Sydney startup Veredictum has launched a blockchain-based manuscript protection platform, aiming to shield creatives from having their ideas stolen before they sign on the dotted line.
Tim Lea, CEO of Veredictum, set out to create a script distribution model utilising a technology that he claims has not been used in the space previously.
Blockchain technology is the underlying system that facilitates bitcoin trading, but it has come a long way from simply being used as a secure method for buying illicit goods via online marketplaces.
When designing the platform, Lea was eager to utilise blockchain technology, noting the industry has pockets of problems that blockchain presents the right solution to.
"The film script registration service is actually protecting the IP -- the actual script itself -- in terms of it identifies who has produced the item, the file itself is cryptographically hashed and that's locked to the blockchain, so it identifies that file was registered on this day, at this time, and that's held in an immutable record," Lea said.
"It doesn't prevent it from being downloaded, but if there's a problem in the course of law, they can say, 'This particular film script was registered on this particular date'. It's an immutable record; it cannot be changed."
Using Veredictum's platform, Lea said the moment someone accesses a script it is registered to the blockchain, which confirms who has looked at the document and when, presenting the writer with some protection in the event their idea gets stolen.
When it comes to piracy, one of the major areas of concern in the industry is a thing called freebooting, which Lea said has become prominent on social media platforms.
"People download a video from YouTube, they strip it of all the producer content, and then put it up on Facebook as if it's their own and it's becoming a major, major problem in terms of copyright theft," he said.
Lea said that mid-way through last year, there was a review performed, which found that in the space of 30 days, out of the top 1,000 performing videos on Facebook, 725 were stolen from YouTube.
"The problem is the producer gets nothing because they get typically get 55 percent of the advertising revenue and then share revenue with Google, so if the content is stripped and used elsewhere, they get nothing," he said.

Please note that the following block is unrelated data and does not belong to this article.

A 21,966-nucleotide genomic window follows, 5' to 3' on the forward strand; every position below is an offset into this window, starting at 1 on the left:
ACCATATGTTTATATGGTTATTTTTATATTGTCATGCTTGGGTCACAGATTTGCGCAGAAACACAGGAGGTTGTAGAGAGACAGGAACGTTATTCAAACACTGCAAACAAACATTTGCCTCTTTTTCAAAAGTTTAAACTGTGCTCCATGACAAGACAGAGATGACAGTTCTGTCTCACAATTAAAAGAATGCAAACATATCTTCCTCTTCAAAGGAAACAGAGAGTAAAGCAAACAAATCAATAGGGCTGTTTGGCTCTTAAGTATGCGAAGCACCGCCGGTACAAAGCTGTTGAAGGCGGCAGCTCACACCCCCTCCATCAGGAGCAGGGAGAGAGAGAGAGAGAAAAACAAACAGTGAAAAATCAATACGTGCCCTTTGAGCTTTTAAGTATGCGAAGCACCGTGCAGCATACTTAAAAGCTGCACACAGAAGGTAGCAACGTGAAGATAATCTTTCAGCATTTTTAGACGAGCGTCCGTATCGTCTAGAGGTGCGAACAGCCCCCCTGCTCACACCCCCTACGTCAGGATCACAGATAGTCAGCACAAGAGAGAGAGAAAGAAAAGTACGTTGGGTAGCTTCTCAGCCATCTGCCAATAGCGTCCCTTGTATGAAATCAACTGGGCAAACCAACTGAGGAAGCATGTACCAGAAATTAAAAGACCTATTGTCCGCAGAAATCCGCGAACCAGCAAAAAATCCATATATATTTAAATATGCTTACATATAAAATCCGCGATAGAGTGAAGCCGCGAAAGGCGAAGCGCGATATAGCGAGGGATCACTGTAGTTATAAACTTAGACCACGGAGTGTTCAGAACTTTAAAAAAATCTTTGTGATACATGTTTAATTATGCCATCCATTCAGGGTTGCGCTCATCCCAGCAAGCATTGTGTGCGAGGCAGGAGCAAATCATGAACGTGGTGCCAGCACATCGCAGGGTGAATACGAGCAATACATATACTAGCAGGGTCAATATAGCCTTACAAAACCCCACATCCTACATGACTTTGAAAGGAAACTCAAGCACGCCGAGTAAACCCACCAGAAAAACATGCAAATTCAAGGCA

"It's a major problem in tandem with film piracy, which is an area that we are very driven towards."
Just like in the startup business, Lea said film and TV ideas are a dime a dozen.
"Piracy is our big, hairy, audacious goal. We want to reduce piracy by 80 percent, but you have to approach piracy from two sides. It's not just here's the deterrent effect, it's also about how to make the distribution better, so we're leveraging blockchain-based technology, linked into peer-to-peer technologies in general to look a whole new distribution structure," he said.
"In terms of post-production, one of the core products that is in development -- that's going to take a while for it to be finalised -- is the idea that we will actually watermark videos armed with the information that we've actually hashed to the blockchain. So, those will be digitally fingerprinted in such a way that even if somebody strips out information, the digital fingerprint will still be there."
Currently, Veredictum is in discussions with a film studios, with Lea saying that if they come on board with some of the ideas his team is pitching, it will be the startup's conduit to "get into bed with Hollywood".
"The music industry and the film industry are both notorious for being laggards in terms of adopting technology -- the music industry are as good to technology as the Amish are -- it's the same with movies. At the front end in terms of production they have the latest cameras etc, the studios, the large conglomerates, employing new technology is about risk mitigation," he said.